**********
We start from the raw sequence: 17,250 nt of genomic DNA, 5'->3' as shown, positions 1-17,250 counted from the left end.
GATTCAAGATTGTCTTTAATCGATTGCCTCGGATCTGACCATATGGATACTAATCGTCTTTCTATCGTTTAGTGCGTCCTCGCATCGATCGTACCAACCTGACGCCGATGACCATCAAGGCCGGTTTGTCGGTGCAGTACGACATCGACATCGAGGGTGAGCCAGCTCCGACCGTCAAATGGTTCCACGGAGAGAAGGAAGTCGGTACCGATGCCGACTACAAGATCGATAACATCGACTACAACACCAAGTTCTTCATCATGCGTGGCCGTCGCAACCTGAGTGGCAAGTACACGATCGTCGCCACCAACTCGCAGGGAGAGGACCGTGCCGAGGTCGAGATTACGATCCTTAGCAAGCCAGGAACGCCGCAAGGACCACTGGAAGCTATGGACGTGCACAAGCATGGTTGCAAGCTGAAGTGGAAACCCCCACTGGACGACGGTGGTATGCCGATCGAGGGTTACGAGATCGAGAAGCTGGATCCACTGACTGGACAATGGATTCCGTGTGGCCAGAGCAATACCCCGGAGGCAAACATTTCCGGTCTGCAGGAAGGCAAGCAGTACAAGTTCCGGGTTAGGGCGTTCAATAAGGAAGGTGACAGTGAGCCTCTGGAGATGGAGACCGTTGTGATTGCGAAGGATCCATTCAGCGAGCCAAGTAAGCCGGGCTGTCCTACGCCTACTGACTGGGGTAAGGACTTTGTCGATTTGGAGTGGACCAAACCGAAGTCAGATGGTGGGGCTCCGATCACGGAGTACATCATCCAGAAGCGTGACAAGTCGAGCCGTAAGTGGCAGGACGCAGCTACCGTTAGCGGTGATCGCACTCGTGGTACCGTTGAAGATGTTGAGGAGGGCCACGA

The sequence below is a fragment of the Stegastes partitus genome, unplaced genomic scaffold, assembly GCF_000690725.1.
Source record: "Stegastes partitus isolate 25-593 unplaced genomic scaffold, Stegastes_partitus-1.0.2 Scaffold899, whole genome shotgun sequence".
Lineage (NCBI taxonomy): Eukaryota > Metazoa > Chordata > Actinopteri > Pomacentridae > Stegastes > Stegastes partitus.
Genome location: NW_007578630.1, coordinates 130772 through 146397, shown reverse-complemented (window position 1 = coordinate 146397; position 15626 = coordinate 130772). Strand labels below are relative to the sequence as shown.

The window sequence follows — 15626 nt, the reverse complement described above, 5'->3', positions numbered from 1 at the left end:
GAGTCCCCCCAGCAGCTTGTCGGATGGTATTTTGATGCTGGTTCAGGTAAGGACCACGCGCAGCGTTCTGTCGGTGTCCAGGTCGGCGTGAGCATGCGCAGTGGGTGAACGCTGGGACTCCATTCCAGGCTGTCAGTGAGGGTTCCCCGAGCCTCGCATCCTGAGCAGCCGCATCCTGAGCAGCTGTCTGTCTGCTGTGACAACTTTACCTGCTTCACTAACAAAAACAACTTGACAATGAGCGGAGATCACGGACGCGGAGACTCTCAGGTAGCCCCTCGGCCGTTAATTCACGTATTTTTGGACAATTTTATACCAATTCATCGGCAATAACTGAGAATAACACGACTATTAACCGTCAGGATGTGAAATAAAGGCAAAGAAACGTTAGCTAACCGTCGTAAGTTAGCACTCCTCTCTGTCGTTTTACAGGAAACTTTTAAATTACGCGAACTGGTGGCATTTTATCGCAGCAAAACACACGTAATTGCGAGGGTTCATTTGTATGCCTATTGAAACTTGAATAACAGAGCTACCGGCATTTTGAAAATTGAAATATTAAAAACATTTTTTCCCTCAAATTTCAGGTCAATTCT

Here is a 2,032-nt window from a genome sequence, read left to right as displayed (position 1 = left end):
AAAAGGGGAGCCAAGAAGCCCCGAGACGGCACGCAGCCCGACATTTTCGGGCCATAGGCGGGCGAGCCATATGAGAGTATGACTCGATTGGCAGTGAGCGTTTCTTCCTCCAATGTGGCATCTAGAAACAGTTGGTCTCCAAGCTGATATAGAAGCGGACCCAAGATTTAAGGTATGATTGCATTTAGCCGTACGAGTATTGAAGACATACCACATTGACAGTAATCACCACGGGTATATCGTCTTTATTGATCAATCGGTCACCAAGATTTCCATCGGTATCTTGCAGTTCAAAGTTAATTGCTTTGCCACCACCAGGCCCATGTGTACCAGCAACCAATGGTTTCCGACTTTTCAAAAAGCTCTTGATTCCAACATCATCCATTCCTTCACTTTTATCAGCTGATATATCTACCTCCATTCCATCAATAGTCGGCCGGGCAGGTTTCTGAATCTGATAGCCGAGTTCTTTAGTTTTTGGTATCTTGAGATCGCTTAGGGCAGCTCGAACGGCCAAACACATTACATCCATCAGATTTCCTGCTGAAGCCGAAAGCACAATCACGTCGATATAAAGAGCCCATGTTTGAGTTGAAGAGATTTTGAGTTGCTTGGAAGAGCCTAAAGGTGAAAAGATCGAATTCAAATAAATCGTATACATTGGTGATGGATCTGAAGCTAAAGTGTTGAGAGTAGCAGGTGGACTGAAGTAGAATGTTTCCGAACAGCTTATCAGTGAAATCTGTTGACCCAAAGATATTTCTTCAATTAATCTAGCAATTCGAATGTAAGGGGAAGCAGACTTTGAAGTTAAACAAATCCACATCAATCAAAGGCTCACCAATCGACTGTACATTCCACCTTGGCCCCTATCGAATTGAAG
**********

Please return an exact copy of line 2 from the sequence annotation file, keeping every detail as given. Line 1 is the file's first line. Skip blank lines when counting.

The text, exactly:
GATTCAAGATTGTCTTTAATCGATTGCCTCGGATCTGACCATATGGATACTAATCGTCTTTCTATCGTTTAGTGCGTCCTCGCATCGATCGTACCAACCTGACGCCGATGACCATCAAGGCCGGTTTGTCGGTGCAGTACGACATCGACATCGAGGGTGAGCCAGCTCCGACCGTCAAATGGTTCCACGGAGAGAAGGAAGTCGGTACCGATGCCGACTACAAGATCGATAACATCGACTACAACACCAAGTTCTTCATCATGCGTGGCCGTCGCAACCTGAGTGGCAAGTACACGATCGTCGCCACCAACTCGCAGGGAGAGGACCGTGCCGAGGTCGAGATTACGATCCTTAGCAAGCCAGGAACGCCGCAAGGACCACTGGAAGCTATGGACGTGCACAAGCATGGTTGCAAGCTGAAGTGGAAACCCCCACTGGACGACGGTGGTATGCCGATCGAGGGTTACGAGATCGAGAAGCTGGATCCACTGACTGGACAATGGATTCCGTGTGGCCAGAGCAATACCCCGGAGGCAAACATTTCCGGTCTGCAGGAAGGCAAGCAGTACAAGTTCCGGGTTAGGGCGTTCAATAAGGAAGGTGACAGTGAGCCTCTGGAGATGGAGACCGTTGTGATTGCGAAGGATCCATTCAGCGAGCCAAGTAAGCCGGGCTGTCCTACGCCTACTGACTGGGGTAAGGACTTTGTCGATTTGGAGTGGACCAAACCGAAGTCAGATGGTGGGGCTCCGATCACGGAGTACATCATCCAGAAGCGTGACAAGTCGAGCCGTAAGTGGCAGGACGCAGCTACCGTTAGCGGTGATCGCACTCGTGGTACCGTTGAAGATGTTGAGGAGGGCCACGA